Recently I was watching a rerun of the Bollywood film “Dear Zindagi” on television. A beautiful movie where the protagonist is overwhelmed by an incident of her childhood, which reflects on her present life relationships. Her personal life seems to be in doldrums. A chance meeting with a Psychologist, helps her resolve her problems giving her the confidence to view life with a beautiful perspective. Definitely, a movie many can relate to, worth a watch!
There is one line in the movie which the therapist uses during one of the sessions. “Don’t let the past blackmail your present to ruin a beautiful future”. Such a profound statement, isn’t it?
Life can throw quite a few unpleasant challenges at us. Many, we shrug off, some teach us a lesson, while a few hurt us, blemishing our personality to a great extent. At times, we reel under its burden, unable to shrug it off. This manifestation definitely needs to be addressed and set right, else, it could eclipse our future too!
I sit with my cup of morning tea, contemplating life that passes by with each tick of the clock. At times a feeling of guilt creeps into me for not having spent it wisely. As I brood over it, the calendar flutters in the breeze. Those flying pages appear to be mocking at me as if holding some secret about my future. Trepidation grips me, over what lies ahead in life. The sweet chirping of the birds shake me out of my stupor. I realise that clinging on to the past or being anxious about the future has stopped me from enjoying my today. Smiling, I finish my tea, revelling in the sweet twitter of the neighbourhood birds!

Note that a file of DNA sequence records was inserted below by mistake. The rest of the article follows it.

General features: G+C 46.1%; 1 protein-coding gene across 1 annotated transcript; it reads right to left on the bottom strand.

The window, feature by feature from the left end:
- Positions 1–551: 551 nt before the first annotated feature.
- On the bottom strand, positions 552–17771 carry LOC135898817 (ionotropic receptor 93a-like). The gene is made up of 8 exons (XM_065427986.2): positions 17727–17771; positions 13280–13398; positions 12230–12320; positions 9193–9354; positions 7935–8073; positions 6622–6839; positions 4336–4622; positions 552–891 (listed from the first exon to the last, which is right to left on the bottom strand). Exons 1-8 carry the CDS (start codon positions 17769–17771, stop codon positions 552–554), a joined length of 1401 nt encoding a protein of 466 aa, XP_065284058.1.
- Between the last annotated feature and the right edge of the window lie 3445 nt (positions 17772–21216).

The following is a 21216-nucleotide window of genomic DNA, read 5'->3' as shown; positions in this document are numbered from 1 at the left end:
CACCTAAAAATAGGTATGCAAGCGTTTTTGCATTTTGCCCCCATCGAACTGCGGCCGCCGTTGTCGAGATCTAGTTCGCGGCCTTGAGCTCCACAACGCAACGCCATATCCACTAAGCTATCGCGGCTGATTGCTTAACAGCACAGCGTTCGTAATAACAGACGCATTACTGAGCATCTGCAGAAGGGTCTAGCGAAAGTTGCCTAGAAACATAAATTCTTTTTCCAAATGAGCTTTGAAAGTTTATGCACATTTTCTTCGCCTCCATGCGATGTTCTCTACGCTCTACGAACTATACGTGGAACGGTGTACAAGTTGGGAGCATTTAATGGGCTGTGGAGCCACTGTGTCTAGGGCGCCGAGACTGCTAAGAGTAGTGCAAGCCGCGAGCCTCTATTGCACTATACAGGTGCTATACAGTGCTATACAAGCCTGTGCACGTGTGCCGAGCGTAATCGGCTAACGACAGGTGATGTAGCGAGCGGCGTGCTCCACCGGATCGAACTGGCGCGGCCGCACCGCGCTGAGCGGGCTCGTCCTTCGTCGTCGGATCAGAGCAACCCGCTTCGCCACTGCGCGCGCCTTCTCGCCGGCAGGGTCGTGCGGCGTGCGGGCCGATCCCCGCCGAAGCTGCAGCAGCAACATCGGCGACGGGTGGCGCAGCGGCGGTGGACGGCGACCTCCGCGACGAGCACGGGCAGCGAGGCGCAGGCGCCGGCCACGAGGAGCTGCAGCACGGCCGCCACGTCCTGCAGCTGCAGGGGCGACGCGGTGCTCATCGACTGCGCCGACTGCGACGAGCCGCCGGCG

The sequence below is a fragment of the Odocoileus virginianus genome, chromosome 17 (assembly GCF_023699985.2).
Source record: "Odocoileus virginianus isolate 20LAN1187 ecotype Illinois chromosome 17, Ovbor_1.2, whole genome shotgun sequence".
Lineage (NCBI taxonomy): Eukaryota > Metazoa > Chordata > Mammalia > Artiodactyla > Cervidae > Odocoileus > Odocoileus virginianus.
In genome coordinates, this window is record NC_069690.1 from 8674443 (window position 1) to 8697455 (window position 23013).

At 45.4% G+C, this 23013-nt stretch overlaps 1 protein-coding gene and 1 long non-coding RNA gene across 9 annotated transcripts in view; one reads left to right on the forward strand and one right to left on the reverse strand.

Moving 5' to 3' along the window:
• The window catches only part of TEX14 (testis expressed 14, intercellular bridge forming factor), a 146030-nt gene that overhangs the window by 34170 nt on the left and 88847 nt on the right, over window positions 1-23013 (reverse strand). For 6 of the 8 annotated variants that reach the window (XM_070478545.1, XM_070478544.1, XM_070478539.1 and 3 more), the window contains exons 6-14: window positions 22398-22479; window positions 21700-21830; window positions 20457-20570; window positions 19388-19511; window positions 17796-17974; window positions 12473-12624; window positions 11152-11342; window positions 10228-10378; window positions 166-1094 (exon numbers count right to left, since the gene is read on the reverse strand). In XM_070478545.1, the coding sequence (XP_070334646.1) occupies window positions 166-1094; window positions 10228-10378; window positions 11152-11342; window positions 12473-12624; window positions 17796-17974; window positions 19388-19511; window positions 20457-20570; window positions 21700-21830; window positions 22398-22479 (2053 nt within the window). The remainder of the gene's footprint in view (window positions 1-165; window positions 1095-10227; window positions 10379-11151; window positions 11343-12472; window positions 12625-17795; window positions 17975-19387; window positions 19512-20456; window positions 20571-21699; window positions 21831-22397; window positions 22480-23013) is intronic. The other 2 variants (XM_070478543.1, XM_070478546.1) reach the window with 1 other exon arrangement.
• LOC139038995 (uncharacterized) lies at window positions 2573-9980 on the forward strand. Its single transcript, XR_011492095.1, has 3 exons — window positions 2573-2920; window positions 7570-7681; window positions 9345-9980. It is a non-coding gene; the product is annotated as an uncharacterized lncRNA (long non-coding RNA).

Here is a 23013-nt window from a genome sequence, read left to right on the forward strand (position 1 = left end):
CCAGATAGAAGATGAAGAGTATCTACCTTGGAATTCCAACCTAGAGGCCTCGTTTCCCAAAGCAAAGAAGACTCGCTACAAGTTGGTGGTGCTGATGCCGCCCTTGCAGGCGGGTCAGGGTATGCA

Haibun is a prosimetric literary form originating in Japan, combining prose and haiku. The range of haibun is broad and frequently includes autobiography, diary, essay, prose poem, short story and travel journal.